The results of an international clinical trial evaluating the use of intralesional rose bengal (PV-10), injected in 80 patients with refractory cutaneous or subcutaneous metastatic melanoma were recently reported.
PV-10 is a 10% solution of Rose Bengal, which was originally used as an agent to stain necrotic tissue in the cornea. Its potential use in melanoma was discovered and is being evaluated by Provectus Biopharmaceuticals, Inc. while exploring different formulations for use in photodynamic cancer therapy. The company discovered that PV-10, a formulation developed to be administered directly into solid tumors, destroyed tumors without the need for light activation.
In this study, 62 stage III and 18 stage IV patients with refractory melanoma received intralesional PV-10 into up to 20 cutaneous and subcutaneous lesions up to four times over a 16-week period and were followed for 52 weeks.
The overall response rate to treatment was 51%, and the complete response rate was 26 %. Median time to response was 1.9 months, and median duration of response was 4.0 months, with 8 % of patients having no evidence of disease after 52 weeks. Overall the therapy was well tolerated with no significant treatment-associated side effects reported.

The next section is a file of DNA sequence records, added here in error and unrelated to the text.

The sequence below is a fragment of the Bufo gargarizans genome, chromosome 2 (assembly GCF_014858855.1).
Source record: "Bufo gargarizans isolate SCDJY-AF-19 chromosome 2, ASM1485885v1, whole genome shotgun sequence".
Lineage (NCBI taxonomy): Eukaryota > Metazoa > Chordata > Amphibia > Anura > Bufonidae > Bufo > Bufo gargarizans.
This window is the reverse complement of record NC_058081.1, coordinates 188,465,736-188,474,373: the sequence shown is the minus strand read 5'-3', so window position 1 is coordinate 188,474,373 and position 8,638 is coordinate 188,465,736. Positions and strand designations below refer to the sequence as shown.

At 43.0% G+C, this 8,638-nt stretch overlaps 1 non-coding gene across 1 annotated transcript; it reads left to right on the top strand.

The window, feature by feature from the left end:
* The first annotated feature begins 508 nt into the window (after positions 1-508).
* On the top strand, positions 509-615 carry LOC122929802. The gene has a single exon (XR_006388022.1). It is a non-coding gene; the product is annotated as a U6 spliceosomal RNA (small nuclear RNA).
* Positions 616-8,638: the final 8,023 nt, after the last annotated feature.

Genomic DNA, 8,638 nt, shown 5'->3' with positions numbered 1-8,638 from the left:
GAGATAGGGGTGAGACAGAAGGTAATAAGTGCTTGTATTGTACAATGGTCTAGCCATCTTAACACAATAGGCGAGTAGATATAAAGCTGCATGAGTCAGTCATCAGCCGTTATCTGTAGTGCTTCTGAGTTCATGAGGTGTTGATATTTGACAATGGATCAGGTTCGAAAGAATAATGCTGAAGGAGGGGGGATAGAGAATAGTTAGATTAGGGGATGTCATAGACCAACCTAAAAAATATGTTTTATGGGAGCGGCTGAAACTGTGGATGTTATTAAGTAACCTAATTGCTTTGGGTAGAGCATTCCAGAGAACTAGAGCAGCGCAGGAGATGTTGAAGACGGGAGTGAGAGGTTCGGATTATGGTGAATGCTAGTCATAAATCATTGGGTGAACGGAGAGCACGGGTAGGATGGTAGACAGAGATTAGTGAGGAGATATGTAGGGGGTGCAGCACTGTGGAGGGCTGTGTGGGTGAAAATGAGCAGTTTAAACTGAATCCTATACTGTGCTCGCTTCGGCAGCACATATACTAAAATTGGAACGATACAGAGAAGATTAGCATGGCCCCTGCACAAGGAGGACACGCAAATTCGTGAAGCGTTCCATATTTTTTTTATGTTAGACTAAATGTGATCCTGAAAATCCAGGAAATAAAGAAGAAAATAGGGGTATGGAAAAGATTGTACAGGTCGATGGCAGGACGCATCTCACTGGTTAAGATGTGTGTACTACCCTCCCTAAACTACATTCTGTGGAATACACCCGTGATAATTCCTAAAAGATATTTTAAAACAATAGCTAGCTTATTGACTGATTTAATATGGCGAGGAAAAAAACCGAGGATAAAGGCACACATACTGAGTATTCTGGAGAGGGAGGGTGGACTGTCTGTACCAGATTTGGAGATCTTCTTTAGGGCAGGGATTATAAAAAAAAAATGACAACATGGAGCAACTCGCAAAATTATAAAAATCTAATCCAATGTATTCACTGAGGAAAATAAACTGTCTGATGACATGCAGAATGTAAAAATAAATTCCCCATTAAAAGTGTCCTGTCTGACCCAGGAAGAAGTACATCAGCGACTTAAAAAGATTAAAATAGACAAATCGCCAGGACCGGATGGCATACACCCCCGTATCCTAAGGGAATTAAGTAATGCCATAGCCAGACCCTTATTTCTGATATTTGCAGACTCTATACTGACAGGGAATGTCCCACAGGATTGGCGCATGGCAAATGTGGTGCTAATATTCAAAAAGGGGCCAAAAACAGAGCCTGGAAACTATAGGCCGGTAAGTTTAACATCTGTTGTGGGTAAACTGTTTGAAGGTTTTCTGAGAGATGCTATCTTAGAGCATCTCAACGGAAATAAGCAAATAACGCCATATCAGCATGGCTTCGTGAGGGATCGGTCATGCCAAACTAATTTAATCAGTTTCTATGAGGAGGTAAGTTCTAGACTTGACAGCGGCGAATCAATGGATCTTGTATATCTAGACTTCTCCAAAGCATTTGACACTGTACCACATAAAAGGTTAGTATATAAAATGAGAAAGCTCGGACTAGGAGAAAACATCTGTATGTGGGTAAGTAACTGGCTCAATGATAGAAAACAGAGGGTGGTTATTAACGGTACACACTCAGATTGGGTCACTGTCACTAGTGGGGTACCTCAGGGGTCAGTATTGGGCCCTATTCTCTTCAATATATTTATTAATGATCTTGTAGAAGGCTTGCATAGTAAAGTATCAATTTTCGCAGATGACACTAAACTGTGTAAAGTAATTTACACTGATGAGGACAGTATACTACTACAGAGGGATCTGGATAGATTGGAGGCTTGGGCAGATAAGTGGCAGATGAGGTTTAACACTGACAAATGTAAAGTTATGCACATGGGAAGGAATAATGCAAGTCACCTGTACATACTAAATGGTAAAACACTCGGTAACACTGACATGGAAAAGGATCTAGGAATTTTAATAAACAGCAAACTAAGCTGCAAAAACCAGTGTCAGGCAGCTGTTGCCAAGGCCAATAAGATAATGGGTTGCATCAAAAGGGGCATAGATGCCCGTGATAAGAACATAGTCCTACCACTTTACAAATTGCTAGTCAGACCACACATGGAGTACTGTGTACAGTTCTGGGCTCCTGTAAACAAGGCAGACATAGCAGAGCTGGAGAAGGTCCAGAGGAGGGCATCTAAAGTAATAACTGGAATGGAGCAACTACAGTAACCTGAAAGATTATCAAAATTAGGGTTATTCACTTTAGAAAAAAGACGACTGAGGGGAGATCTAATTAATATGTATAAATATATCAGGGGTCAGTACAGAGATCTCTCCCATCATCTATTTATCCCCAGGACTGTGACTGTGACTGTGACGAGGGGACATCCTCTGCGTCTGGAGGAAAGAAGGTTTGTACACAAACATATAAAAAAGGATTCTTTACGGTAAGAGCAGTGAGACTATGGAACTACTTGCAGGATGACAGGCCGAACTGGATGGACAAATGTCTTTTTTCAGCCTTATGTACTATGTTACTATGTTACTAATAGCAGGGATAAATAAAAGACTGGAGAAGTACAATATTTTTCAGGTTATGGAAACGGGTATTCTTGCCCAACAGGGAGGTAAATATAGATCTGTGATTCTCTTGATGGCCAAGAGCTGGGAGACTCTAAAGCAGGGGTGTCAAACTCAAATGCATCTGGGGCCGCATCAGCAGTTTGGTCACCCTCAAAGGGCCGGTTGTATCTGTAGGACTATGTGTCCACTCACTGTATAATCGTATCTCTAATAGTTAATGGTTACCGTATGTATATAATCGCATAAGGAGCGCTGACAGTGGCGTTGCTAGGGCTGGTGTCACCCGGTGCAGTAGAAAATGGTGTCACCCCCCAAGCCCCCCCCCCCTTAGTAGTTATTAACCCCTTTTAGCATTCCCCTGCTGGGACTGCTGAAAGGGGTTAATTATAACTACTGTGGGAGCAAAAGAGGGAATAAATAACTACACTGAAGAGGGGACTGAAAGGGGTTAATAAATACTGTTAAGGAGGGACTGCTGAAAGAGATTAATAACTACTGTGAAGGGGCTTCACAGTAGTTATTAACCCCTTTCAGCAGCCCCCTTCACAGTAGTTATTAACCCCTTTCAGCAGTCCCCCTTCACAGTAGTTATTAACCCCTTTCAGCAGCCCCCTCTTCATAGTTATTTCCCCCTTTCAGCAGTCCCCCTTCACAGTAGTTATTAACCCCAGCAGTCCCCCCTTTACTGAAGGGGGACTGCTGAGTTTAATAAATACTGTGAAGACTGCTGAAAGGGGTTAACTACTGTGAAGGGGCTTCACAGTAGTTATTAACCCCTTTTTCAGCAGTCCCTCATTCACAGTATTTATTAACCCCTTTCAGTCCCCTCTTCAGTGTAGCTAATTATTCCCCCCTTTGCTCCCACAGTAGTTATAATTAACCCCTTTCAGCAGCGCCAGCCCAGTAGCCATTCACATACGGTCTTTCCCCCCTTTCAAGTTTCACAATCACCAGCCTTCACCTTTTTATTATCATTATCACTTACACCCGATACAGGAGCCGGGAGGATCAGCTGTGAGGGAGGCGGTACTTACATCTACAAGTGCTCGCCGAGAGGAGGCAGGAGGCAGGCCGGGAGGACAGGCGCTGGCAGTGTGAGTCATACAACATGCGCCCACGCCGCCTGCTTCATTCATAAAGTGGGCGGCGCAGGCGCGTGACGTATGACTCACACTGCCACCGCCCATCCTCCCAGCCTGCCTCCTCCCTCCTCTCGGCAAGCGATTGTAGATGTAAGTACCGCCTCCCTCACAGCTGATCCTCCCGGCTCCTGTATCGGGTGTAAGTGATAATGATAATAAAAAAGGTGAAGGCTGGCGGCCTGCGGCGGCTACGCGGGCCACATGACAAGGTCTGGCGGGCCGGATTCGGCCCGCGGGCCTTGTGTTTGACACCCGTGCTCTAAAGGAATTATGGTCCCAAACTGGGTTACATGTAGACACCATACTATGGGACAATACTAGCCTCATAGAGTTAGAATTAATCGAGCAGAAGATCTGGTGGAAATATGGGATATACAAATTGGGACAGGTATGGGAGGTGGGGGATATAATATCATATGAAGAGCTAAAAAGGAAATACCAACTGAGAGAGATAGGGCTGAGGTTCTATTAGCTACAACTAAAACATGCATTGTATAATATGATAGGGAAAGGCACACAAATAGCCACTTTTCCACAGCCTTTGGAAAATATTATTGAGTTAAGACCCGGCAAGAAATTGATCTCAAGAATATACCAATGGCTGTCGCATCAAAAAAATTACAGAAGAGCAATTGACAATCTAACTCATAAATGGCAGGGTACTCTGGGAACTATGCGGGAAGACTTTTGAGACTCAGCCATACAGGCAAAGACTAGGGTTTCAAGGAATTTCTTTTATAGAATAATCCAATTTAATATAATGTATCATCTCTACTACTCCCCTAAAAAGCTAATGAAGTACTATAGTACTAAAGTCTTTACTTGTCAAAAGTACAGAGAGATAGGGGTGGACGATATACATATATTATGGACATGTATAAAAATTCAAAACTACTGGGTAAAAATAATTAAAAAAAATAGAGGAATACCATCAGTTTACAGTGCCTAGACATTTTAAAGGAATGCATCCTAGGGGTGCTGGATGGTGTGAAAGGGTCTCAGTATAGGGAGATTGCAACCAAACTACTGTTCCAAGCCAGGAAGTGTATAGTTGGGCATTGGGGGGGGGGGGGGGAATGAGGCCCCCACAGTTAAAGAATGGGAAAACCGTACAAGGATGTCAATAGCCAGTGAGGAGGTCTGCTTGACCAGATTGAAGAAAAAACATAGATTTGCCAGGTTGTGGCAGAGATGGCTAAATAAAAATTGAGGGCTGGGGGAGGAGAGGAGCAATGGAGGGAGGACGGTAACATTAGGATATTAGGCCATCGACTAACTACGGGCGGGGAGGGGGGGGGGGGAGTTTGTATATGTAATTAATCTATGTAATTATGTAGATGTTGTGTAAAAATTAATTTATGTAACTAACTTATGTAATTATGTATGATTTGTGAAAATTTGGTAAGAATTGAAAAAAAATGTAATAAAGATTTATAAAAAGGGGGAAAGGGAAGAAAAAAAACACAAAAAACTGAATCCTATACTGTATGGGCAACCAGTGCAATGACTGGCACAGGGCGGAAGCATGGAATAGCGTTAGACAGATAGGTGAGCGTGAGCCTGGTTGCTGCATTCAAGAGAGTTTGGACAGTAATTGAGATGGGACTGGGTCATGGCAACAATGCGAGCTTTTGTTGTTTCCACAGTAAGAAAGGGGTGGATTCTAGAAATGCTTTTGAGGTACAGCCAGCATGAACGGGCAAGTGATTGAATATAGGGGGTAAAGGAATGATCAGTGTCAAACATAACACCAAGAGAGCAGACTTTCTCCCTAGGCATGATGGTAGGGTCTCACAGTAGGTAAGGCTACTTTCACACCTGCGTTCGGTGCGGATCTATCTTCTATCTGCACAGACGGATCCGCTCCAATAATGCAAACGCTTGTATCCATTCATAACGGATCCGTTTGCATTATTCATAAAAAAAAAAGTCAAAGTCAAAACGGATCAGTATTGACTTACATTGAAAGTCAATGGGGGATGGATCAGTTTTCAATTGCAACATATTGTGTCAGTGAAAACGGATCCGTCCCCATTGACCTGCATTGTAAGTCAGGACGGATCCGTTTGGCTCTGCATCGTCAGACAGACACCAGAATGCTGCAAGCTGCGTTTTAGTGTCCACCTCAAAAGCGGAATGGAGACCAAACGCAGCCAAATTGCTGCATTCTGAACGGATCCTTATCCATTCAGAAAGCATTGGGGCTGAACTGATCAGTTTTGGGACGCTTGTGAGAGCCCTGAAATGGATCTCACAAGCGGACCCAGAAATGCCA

The study authors concluded that intralesional PV-10 yielded durable local control with high rates of complete response. Toxicity was confined predominantly to the injection site and this intralesional approach for local disease control could be complementary to current and investigational treatments for melanoma.
Reference: Thompson JF, Agarwala S, Smithers M, et al. Phase 2 Study of Intralesional PV-10 in Refractory Metastatic Melanoma. Annals of Surgical Oncology, October 2014.